Journal Current

(3) Estimating the Effect of Florida’s Low-100 Reading Program: Summarizing Regression Discontinuity Models with Bayesian Model Averaging

Seyfullah Tingir
Cambium Assessment

Russell Almond
Florida State University

Seyma Intepe-Tingir
University of St. Thomas


In 2013, the state of Florida mandated an additional hour of intensive reading instruction for the lowest-performing 100 elementary schools across Florida. This requirement was implemented during the 2013–2014 academic year based on the schools’ ranking in 2012–2013. This study assesses the effectiveness of the extra-hour intervention by using a regression discontinuity design (RDD). Often RDD analyses fit multiple models and then select a single best model using stepwise regression leading to overestimation of the effect size and underestimation of the standard error. This study used the Bayesian model averaging approach, which incorporates uncertainty about the best model. The estimated treatment effect, averaged over the six models and weighted by the models’ posterior probabilities, is 6.1 points (d = .25) with a 95% confidence interval of 5.8 to 6.4 points.


Tingir, S., Almond, R., & Intepe-Tingir, S. (2020).  Estimating the Effect of Florida’s Low-100 Reading Program: Summarizing Regression Discontinuity Models with Bayesian Model Averaging. Florida Journal of Educational Research, 58(3), 1-14.

Download: Tingir.583.pdf (35 downloads)

(2) Moving Beyond Damned if You Do, Damned if You Don’t: Readiness for Change

Kristina N. LaVenia Bowling
Green State University

Laura B. Lang
Florida State University


We know little about the supports principals need to lead change. This lack of knowledge is unfortunate, because principal leadership is understood to be critical for successful school reform. Using a randomized control trial, we tested whether the opportunity to participate in a year-long, content-focused professional development intervention would help principals feel prepared to provide instructional leadership for the transition to new standards. Results suggest professional development was impactful for principals’ self-reported attitudes toward facilitating the implementation of new standards. Study findings offer support for use of professional development as a means of building principals’ ability to lead change efforts.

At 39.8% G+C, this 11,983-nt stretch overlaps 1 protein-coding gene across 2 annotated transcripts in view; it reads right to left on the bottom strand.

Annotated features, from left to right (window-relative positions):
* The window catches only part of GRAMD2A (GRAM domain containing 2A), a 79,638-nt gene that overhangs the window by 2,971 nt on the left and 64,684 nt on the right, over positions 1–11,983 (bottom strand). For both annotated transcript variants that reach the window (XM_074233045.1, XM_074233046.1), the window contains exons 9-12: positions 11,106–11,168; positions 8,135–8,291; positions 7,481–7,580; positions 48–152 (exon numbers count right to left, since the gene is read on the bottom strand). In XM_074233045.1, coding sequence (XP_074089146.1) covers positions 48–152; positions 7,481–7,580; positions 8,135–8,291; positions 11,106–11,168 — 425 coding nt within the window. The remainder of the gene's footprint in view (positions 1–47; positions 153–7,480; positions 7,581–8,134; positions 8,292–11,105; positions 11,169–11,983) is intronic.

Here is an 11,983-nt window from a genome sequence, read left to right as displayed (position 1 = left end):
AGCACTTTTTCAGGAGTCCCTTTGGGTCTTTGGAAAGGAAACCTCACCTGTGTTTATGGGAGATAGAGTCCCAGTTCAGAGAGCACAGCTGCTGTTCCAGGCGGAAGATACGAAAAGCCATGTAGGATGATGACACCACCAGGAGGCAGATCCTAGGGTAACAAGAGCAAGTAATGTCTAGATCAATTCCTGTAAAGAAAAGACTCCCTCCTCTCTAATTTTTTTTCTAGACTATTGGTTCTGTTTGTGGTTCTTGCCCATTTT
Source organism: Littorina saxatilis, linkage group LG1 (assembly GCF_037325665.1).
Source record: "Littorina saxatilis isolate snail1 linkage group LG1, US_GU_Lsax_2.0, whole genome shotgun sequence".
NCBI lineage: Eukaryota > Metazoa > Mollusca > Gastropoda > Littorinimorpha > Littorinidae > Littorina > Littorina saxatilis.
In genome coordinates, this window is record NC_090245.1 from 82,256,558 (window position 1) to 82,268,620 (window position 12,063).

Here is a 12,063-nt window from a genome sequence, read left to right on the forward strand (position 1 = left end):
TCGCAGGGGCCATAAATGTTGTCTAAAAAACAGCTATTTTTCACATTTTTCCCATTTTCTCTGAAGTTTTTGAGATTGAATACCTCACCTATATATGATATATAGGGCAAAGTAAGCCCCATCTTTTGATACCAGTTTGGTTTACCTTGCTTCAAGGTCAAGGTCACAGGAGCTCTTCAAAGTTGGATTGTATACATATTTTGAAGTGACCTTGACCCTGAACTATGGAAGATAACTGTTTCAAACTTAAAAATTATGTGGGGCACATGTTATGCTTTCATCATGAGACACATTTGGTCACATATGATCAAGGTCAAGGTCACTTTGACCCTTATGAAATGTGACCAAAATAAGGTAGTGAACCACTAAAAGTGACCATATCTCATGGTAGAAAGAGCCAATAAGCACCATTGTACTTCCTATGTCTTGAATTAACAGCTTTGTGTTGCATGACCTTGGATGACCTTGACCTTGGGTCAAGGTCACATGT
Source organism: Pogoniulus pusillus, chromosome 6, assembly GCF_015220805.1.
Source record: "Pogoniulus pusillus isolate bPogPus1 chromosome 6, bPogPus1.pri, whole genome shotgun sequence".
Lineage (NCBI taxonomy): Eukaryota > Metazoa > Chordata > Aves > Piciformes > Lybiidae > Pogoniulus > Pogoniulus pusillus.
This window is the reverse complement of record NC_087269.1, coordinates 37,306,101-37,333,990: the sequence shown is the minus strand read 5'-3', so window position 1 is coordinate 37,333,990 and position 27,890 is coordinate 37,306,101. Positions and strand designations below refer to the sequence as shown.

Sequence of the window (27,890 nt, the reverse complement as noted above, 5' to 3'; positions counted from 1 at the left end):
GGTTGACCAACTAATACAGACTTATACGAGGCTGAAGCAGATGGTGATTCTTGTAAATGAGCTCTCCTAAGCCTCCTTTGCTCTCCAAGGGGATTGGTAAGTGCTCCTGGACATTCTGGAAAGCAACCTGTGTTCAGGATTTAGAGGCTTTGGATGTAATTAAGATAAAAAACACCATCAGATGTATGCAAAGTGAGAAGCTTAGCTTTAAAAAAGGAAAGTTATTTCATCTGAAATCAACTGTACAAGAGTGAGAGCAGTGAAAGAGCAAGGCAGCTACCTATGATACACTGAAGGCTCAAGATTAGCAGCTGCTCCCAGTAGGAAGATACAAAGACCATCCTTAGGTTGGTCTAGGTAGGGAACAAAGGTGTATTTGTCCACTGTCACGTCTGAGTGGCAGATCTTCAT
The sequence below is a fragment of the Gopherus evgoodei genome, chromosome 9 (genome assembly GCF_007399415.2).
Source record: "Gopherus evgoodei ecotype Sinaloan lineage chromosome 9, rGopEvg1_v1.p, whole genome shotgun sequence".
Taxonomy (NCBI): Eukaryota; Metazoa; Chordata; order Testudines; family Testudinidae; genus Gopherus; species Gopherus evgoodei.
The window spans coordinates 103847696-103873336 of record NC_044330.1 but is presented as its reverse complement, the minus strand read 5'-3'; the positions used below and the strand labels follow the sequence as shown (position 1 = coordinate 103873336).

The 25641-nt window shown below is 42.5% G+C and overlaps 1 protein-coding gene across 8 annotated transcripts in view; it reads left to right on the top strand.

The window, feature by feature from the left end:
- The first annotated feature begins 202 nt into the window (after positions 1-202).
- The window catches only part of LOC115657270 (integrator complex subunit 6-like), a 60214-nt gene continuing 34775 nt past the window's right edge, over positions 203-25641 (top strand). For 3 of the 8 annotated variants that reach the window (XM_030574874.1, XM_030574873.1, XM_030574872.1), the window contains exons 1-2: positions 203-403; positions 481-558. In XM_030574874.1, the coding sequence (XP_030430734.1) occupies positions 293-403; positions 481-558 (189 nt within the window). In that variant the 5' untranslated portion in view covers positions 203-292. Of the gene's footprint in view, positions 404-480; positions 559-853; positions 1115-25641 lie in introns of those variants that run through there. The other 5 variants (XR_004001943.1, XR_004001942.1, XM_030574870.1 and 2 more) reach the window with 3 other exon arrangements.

LaVenia, K.N., Lang, L.B. (2020). Moving beyond damned if you do, damned if you don’t: Readiness for change. Florida Journal of Educational Research, 58(2), 1-21.

Download: LaVenia.582.pdf (40 downloads)

(1) Facilitating Culturally Responsive Classroom Management Professional Development for Novice Teachers in a High-Needs School With a Majority Black Population

Kimberly Miccichi
Pinellas County Schools


In today’s era of resegregation, high-needs schools that are serving mostly students of color and from poverty often hire novice teachers. These teachers are predominantly White, middle-class females who may find it difficult to relate to their students from different races, cultures, and socioeconomic backgrounds. I examined how I could provide four professional development (PD) sessions centered on culturally responsive classroom management (CRCM) for five novice teachers working in a school with a majority Black population qualifying for free and reduced-price lunches. I studied the experiences my teachers had as participants and my facilitation of these sessions to better understand how to help novice teachers develop culturally responsive practices. Three themes emerged that related to CRCM for novice teachers: novice teacher backgrounds, novice teacher classroom challenges, and facilitation–lessons learned. This study has implications for school leaders as well as individuals who (a) design and facilitate PD, (b) lead teacher preparation and induction programs, and (c) study their own practice through action research.


Miccichi, K. (2020). Facilitating culturally responsive classroom management professional development for novice teachers in a high-needs school with a majority Black population. Florida Journal of Educational Research, 58(1), 1-11.

Download: Miccichi_581.pdf (219 downloads)